TNA Impact Coverage: Mediocre End to a Mediocre Year for TNA

TNA went out the door in 2011 in a way most expected, with wasted potential. The wrestling action was rock-solid, but creatively, the promo was boring and without pop.

Sting’s antics got this night started off right and quality wrestling cemented it. But the show wasn’t able to make the most of the promising start.

Abyss’ swerve on Immortal aside [at least it sets up a Bully Ray/Abyss match at Genesis], this was a decent show by TNA standards. That’s not to say it was great.

Far from it.

Sting got the crowd going in the first segment by taunting and making fun of Knockouts GM Madison Rayne. Funny and quick, Sting has adapted well into his GM role after a few tough first weeks.

After two good matches though, the show’s pace tanked. Gunner’s push continues, but his DDTs on the outside still leave something to be desired. The fact that he jobbed out a much better wrestler in Douglas Williams is shocking, even by professional wrestling standards. Next up was Bobby Roode’s segment, which was horridly long and doesn’t do anything but continue a sloppy angle that he’s selfish. Who cares. He’s a heel. He’s a bad guy. Having his family and friends involved is beyond boring. If TNA creative truly wants to get Roode over as a heel, they need to do better than this.

Eric Young and ODB made the show fun again, but they can’t be taken seriously against Joe and Magnus. The RVD/Angle match was interesting, as well as the Mickie James/Gail Kim encounter, but they ended the same way, without a real winner. Obviously, to end the year with those two matches was not the smartest decision. Rather than end the year with a bang, TNA merely walked away from it all.


The Wild Card Tag Team Tournament: Abyss & Scott Steiner vs. AJ Styles & Kazarian: Abyss’ Shock Treatment and chokeslam, combined with multiple suplexes from Steiner and the high flying routine of Kaz and Styles ensured an excellent opening match. But just when it was going great, Abyss turned on Steiner, hitting him with his Blackhole Slam finisher, enabling Kaz to get the win. Where does Abyss’ character go from here? After multiple swerves over the past few weeks, the creative logic is severely lacking. At least it was a good match.

Best of Three Final: Anthony Nese vs. Zema Ion: Contract on a Pole Match: Nese continues to prove that he’s one of the top young talents in TNA. And Ion isn’t that far behind him. The match featured a nice blend of acrobatic and technical wrestling with some nice high spots. Ion got the win after he threw Nese to the outside and was able to climb the pole and grab the contract.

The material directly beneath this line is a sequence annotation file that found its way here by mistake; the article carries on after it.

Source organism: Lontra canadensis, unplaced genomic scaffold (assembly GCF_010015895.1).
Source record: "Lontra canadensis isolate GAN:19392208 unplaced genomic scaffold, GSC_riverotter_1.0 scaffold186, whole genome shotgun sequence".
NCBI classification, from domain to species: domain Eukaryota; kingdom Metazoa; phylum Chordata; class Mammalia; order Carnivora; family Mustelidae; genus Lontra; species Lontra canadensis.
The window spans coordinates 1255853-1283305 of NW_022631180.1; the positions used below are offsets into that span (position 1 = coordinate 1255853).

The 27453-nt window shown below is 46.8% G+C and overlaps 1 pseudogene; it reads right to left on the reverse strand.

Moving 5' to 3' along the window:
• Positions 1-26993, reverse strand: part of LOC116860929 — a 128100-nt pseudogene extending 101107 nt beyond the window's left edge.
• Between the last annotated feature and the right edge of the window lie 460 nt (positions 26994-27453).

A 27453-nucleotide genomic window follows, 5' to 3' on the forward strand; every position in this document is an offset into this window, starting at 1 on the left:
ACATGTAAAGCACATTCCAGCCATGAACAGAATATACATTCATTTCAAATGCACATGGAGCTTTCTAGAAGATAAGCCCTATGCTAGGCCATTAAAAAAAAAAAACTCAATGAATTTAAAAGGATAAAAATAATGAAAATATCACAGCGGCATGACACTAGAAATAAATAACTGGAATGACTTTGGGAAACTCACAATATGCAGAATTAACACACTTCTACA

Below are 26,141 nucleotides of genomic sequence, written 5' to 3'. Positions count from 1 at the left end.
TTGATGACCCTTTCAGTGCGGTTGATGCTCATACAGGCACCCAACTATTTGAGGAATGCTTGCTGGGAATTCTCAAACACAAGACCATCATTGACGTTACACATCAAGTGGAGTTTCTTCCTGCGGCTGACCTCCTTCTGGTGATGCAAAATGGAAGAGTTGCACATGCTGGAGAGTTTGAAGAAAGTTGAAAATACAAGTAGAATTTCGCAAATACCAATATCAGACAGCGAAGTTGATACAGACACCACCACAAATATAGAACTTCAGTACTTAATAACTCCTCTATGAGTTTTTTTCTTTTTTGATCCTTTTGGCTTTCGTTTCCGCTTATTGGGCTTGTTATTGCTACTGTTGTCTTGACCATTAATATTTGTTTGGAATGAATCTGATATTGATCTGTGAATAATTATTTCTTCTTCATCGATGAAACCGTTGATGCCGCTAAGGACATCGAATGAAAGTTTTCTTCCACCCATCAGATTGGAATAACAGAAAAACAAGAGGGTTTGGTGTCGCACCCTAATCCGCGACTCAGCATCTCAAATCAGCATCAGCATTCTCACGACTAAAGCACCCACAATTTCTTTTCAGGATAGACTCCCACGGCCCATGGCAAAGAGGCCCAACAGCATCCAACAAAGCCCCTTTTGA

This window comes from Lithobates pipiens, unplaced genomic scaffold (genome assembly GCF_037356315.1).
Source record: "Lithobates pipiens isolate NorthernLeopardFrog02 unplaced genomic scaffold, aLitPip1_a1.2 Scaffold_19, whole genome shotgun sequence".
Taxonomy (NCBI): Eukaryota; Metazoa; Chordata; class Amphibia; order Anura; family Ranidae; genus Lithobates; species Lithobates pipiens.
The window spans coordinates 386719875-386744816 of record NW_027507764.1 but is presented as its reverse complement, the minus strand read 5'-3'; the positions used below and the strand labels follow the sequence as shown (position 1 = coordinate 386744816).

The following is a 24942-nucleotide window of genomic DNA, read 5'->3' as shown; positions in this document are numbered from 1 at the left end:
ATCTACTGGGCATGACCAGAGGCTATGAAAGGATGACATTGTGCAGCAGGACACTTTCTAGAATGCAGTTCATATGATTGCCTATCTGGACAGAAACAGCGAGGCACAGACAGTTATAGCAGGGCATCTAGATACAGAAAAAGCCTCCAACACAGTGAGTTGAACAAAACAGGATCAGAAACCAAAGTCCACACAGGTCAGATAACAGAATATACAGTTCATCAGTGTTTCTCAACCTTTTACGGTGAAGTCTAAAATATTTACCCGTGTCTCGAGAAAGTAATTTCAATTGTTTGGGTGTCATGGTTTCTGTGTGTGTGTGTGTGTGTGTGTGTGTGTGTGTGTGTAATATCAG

Doug Williams vs. Gunner w/ Ric Flair: Williams did the job. After destroying Garrett Bischoff and Jesse Neal in recent weeks, Williams joined Gunner’s list. In spite of hitting some European uppercuts, Douglas got thrown to the outside. Soon after, Gunner got DQed after he put his hands on the referee. Just like he did to Neal, Gunner hit the DDT on the concrete on Williams. And just like the DDT on Neal, it was a weak one that lacked any real oomph.

The Wild Card Tag Team Tournament: Eric Young & ODB vs. Samoa Joe & Magnus: Fast-paced match with enough fun to balance it all out. Young held his own with some nice offense, but the combo of Magnus and Joe were too much. After Magnus took ODB out of the contest, Young was left exposed and caught the Muscle Buster from Joe.

Kurt Angle vs. Rob Van Dam: A routine match until James Storm joined the party and hit Angle with his “Last Call” Superkick, giving Angle the win by DQ. These two look to have a fantastic match at Genesis.

Knockouts Champion and Knockouts Tag Team Champion Gail Kim vs. Mickie James: Best Knockout match of the year, but still not the way to end a year of TNA wrestling. James’ resiliency and Kim’s submission holds and top rope maneuvers made for a well-paced match. Both of these two brought it for 15 minutes. But like most of the matches, there was interference that ruined it, as Madison Rayne came down to the ring and hit her finisher behind the referee’s back to allow Kim to get the win.

About Patrick Hickey Jr. 12824 Articles
Patrick Hickey Jr. is the Founder, Editor-in-Chief, Master Jedi and Grand Pooh-bah of and is the author of the book, "The Minds Behind the Games: Interviews with Cult and Classic Video Game Developers," from leading academic and non-fiction publisher McFarland and Company. He is currently the Assistant Director of the Journalism Program at Kingsborough Community College and is a former News Editor at NBC Local Integrated Media and a National Video Games Writer at the late He has also had articles and photos published in The New York Times, The New York Daily News, Complex and The Syracuse Post-Standard. Love him. Read him.

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